The MACC apologised! (I guess not everyone is as stone-hearted as some of our parliamentarians who refuse to admit their wrongs). The MACC issued a press statement the very next day, apologising to Karpal for insulting him.It also admitted that it was insensitive with its remarks and pointed out that it had no intention to offend any party. In response, Karpal said, “I accept the apology by the MACC in good grace.”

He also said he hoped that “such an incident will not occur again, not only to him but to any disabled person in the country.” But the sad truth about discrimination and prejudice against disabled people is that it continues to rear its ugly head every now and again. Sometimes it appears subtly. Other times it is glaring.

To those who have been following the story on Free Malaysia Today and other media, the Sivan temple in Bukit Gasing in Petaling Jaya is currently under fire for barring wheelchair using devotees into its premises citing ‘dirt’ and ‘lack of space’.

The temple’s latest argument now is the spot the disabled want to go to, near the altar, is too dangerous for them. To exacerbate things, a permanent signboard at the temple says, “Wheelchairs are not permitted within (the) temple’s premises as with the general rules of shoes and slippers.”

Last Saturday more than 50 persons, many of them in their wheelchairs and walking sticks, held a protest outside the temple demanding to be treated just like any other Hindu devotee. I take my hat off to these guys. Some of them were from other faiths. They came because they didn’t want to see such rules in other places of worship too.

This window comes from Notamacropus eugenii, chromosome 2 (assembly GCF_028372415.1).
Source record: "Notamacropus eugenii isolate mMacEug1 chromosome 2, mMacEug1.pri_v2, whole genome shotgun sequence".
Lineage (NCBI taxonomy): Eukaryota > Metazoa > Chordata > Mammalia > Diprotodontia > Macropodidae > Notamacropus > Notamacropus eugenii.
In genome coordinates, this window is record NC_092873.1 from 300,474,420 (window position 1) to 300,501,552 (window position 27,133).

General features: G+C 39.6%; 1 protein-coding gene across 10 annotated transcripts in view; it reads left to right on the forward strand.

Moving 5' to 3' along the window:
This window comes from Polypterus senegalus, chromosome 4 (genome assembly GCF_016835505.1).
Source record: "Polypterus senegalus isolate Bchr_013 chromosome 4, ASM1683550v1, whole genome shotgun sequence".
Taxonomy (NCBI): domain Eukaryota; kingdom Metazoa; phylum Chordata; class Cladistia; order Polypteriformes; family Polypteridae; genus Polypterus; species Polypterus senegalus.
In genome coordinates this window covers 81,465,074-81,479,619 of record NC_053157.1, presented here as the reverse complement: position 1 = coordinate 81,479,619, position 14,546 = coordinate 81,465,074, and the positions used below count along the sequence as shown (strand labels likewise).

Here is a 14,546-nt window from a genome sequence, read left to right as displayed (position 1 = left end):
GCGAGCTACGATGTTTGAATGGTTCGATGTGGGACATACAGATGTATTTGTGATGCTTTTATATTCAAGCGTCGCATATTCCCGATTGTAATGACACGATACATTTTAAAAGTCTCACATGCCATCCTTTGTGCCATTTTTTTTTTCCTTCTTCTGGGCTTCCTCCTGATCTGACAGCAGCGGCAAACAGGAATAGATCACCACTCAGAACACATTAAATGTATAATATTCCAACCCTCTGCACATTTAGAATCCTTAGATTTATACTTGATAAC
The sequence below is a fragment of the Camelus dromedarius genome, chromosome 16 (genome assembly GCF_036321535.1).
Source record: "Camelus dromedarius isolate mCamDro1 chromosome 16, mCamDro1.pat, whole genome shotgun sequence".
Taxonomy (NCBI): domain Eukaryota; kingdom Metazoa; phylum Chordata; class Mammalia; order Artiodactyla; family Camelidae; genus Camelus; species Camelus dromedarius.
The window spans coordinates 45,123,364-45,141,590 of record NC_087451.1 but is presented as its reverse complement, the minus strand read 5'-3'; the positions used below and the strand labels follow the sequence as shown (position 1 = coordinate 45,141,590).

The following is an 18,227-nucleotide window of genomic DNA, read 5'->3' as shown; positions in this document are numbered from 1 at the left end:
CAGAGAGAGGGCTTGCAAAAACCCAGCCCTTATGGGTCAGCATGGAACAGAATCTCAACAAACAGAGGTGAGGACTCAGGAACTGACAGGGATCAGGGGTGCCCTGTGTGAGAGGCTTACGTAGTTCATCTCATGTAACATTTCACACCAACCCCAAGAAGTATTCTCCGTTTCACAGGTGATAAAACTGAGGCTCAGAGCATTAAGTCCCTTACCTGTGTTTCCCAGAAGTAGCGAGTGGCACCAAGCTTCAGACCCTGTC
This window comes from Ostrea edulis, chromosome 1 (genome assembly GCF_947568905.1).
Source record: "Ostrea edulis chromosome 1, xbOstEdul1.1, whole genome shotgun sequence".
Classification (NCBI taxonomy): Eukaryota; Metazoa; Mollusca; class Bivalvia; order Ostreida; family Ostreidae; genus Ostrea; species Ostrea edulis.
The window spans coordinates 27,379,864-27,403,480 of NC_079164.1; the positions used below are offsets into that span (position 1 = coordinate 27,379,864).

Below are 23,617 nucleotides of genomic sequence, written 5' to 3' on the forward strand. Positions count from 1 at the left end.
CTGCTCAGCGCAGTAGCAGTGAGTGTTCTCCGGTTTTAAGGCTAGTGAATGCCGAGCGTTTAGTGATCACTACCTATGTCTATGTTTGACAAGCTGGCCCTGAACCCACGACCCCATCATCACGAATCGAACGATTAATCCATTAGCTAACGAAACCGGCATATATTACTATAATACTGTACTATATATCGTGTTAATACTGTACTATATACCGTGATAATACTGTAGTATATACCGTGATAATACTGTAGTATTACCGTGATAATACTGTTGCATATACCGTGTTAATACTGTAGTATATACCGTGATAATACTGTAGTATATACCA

Some had weak bones and limbs. Any mishap, such as falling off their wheelchairs or slipping whilst transferring in and out of their cars could result in even severe and permanent injuries. But they braved it all in order to confront discrimination and double standard.

They wanted to show everyone that they were not going to tolerate prejudice against them anymore. According to those involved in the demonstration, the temple has agreed to their demands to remove the offending words and allow wheelchairs in. However, it is still left to be seen if the temple will keep to its promise. For now what is saddening, and I might add, disgraceful, is that their elected representative, Rajiv Rishyakaran, failed to turn up at the event even though he was invited.

Had the Bukit Gasing state assemblyman been there, he could have, at least,c.gabriel helped them. If not to physically assist them out of their cars and into their wheelchairs, at least he could have received their memorandum and stood by them in their hour of need.

Neither was their Petaling Jaya City Councillor for the area Cynthia Gabriel ( right) nor Pastor Sia Siew Chin who was appointed to look after disability issues in the city present. The latter also uses a wheelchair. I wonder what the late Mr Karpal Singh would have to say about all this?

Anthony SB Thanasayan is a wheelchair and animal activist. He is also a former city councillor.

 

13 thoughts on “Let’s get serious about ending discrimination

  1. How to eradicate discrimination when every so often commentators on this blog refer to President Obama as the Black President, Black Dude etc etc. Color has nothing to do with him being President of the United States. Obama is not President of the Black people of America or the white people of America. Obama is President of the United States.
    Malaysians have a long way to go towards eradicating discrimination , discrimination towards race, religion, faith and people with disabilities. See the person as a human being instead of his color or disability.